Who is Brazil's leading all-time top goal scorer? Pele, Neymar, Ronaldo and The Selecao's most lethal strikers – Goal.com

Brazil are one of the most loved national teams around in the beautiful game and have produced some of the greatest attackers in history.
Pele doesn’t need any introduction. Neither does Ronaldo, Ronaldinho or Neymar.
But there have been many more attacking greats representing the Selecao.
Think about Romario, the winner of the Golden Ball at the 1994 FIFA World Cup.
Or the legendary Zico, an absolute Flamengo legend.
Who is Brazil’s most lethal attacker ever, though?
Let’s take a look at the men leading their all-time goalscoring charts!
One of the greatest players Brazil has produced, Pele is their highest-ever goalscorer on the international stage.
He made his international debut against Argentina back in 1957, scoring in a 1-2 loss. Just three months later, he scored his second goal against the same opponent in a 2-0 win for his country.
The three-time World Cup winner went on to score a total of 77 goals in 92 games for the Selecao at an astonishing 0.84 goals-per-game ratio.
Some fans feel Neymar is among the top five players in the world and the skilful attacker certainly makes scoring goals look easy.
The Paris Saint-Germain forward made his Brazil debut in 2010, scoring one goal in their 2-0 win against the United States of America.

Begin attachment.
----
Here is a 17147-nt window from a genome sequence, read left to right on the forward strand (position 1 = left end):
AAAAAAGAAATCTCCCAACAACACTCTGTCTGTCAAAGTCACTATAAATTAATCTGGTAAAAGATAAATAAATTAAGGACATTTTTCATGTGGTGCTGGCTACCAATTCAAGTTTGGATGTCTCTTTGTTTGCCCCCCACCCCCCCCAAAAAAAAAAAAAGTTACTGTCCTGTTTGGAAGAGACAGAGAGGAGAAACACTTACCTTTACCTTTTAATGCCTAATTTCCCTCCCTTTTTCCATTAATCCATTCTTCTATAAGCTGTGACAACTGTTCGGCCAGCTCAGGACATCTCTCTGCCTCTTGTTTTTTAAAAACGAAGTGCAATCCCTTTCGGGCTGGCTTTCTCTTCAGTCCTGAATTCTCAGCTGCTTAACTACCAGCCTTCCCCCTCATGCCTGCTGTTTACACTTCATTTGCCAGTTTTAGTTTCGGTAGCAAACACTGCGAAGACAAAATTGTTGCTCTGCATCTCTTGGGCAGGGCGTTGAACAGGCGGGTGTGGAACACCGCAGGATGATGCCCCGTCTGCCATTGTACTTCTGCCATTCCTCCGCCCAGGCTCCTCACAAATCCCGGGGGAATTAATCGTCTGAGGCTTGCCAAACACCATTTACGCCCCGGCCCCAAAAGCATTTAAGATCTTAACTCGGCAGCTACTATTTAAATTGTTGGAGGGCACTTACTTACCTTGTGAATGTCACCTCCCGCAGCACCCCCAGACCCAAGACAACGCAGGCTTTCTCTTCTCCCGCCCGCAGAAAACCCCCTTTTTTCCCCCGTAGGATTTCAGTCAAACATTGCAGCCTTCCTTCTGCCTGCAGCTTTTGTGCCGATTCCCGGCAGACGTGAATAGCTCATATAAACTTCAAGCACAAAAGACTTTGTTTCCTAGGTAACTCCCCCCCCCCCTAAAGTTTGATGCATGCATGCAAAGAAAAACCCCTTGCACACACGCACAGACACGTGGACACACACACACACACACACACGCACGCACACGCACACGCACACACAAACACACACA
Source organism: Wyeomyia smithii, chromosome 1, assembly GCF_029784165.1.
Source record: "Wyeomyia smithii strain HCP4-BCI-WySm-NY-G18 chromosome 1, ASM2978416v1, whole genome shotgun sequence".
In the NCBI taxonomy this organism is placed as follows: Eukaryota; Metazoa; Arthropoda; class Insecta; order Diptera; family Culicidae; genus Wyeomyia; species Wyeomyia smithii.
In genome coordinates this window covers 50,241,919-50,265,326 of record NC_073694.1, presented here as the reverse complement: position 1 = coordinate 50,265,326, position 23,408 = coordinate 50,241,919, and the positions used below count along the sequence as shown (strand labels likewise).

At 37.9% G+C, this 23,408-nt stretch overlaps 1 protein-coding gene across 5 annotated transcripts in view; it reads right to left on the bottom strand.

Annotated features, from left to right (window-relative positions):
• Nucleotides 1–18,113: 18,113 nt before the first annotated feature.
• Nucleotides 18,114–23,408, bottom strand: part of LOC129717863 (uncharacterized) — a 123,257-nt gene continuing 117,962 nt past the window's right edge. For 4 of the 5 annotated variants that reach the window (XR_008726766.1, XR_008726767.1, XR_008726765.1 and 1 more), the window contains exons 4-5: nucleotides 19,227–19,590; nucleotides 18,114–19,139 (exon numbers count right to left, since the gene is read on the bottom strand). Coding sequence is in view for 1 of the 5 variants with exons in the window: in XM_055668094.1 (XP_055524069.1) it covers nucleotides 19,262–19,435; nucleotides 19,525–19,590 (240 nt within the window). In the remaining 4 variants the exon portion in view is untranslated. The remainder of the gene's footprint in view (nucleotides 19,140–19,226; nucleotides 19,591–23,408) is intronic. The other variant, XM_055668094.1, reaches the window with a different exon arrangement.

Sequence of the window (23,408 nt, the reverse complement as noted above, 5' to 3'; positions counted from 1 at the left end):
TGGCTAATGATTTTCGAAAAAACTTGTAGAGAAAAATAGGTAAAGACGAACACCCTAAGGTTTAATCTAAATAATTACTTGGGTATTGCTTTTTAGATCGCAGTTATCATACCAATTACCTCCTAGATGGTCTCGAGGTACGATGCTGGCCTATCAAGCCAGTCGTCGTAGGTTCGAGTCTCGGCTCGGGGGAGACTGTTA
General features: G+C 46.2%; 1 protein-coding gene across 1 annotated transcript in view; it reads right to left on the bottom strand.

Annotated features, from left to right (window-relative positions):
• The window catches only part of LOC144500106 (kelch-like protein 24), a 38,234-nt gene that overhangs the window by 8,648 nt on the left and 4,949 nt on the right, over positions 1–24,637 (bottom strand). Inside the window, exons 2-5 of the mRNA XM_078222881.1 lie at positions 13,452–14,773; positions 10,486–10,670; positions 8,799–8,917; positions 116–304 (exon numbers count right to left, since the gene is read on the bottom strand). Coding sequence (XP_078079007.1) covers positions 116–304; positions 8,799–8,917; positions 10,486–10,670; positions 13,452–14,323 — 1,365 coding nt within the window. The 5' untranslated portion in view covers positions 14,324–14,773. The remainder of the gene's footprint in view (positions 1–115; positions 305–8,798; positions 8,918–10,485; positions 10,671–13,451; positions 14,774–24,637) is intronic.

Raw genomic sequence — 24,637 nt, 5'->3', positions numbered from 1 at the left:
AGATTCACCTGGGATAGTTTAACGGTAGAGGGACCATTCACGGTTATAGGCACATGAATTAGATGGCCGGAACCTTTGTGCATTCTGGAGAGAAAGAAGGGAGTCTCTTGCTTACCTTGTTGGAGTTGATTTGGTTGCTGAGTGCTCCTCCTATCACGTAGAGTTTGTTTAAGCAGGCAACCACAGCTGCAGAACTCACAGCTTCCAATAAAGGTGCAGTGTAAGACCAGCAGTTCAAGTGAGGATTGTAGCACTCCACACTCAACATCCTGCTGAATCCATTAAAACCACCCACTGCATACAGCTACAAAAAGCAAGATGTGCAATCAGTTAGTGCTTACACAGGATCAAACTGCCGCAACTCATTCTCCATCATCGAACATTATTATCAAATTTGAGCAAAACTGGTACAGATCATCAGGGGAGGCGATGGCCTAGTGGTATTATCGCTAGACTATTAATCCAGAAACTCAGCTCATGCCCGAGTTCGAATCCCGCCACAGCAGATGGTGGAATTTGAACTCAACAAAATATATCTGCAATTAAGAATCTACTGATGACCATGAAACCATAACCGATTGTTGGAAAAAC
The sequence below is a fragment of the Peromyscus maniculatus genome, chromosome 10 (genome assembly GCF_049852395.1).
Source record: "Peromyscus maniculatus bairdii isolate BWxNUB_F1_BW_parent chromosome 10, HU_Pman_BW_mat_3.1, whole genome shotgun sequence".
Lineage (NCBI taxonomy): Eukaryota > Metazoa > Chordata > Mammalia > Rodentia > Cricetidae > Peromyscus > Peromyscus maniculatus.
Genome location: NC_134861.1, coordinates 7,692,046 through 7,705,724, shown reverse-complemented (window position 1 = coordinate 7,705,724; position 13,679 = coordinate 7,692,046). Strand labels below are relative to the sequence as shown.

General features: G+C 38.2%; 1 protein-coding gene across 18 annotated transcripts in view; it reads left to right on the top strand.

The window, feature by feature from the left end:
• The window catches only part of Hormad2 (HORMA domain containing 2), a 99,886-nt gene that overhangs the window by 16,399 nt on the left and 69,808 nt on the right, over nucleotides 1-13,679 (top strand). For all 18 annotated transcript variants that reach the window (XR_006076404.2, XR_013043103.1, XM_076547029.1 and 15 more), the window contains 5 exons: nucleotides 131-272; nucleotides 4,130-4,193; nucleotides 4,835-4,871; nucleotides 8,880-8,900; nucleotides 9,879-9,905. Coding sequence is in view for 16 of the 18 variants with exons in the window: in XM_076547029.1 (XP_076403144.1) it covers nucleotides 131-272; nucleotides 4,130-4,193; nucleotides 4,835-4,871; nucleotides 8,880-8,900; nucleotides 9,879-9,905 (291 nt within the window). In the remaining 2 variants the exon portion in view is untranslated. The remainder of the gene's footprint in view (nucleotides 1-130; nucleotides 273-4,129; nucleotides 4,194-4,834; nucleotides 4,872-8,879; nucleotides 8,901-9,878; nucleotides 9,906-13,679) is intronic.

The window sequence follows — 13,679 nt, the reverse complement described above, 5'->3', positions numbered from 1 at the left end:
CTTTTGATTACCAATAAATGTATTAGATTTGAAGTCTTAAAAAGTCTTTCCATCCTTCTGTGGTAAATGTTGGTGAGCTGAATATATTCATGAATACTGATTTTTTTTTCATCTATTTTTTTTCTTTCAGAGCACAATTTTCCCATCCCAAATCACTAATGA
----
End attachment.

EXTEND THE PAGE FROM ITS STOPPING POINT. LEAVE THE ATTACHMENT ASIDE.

He has scored 74 goals in 119 matches for Brazil so far, a 0.62 goals-per-game ratio.
Arguably the greatest striker ever produced by Brazil, Ronaldo took the beautiful game to a whole new level in the 1990s and early 2000s.
The centre-forward made his debut for Brazil in 1994 against arch-rivals Argentina at the tender age of 17 and his performances over the next few games saw him make the squad for the 1994 World Cup, even if he didn’t actually get any playing time.
Ronaldo was part of two World Cup wins for Brazil, with the 2002 edition the crown on his career as he scored eight goals to win the Golden Boot.
Overall, he scored a total of 62 goals in 99 international games across all competitions for his country.
Simply put, on his day, there was no striker better than Ronaldo in his prime.
Romario is without a doubt one of the most accomplished centre-forwards in Brazilian history.
The winner of the Golden Ball at the 1994 World Cup scored 55 goals in 71 appearances for Brazil, averaging just over 100 minutes per goal.
Romario’s best performance for the Selecao came in the year 2000 when he scored four goals in a 6-0 win for Brazil against Venezuela in the South American World Cup qualifiers.
Winner of four league titles with Flamengo between 1980 and 1987, Zico participated in three World Cups and one Copa America tournament for Brazil at international level.
Often called the ‘White Pele’, Zico possessed incredible technique on the ball and is considered as one of the most clinical finishers and best passers of the ball in the history of the game.
He made 71 appearances for Brazil, scoring 48 goals, with his best performance coming against Bolivia in 1977, when he scored four goals and provided two assists in an 8-0 win.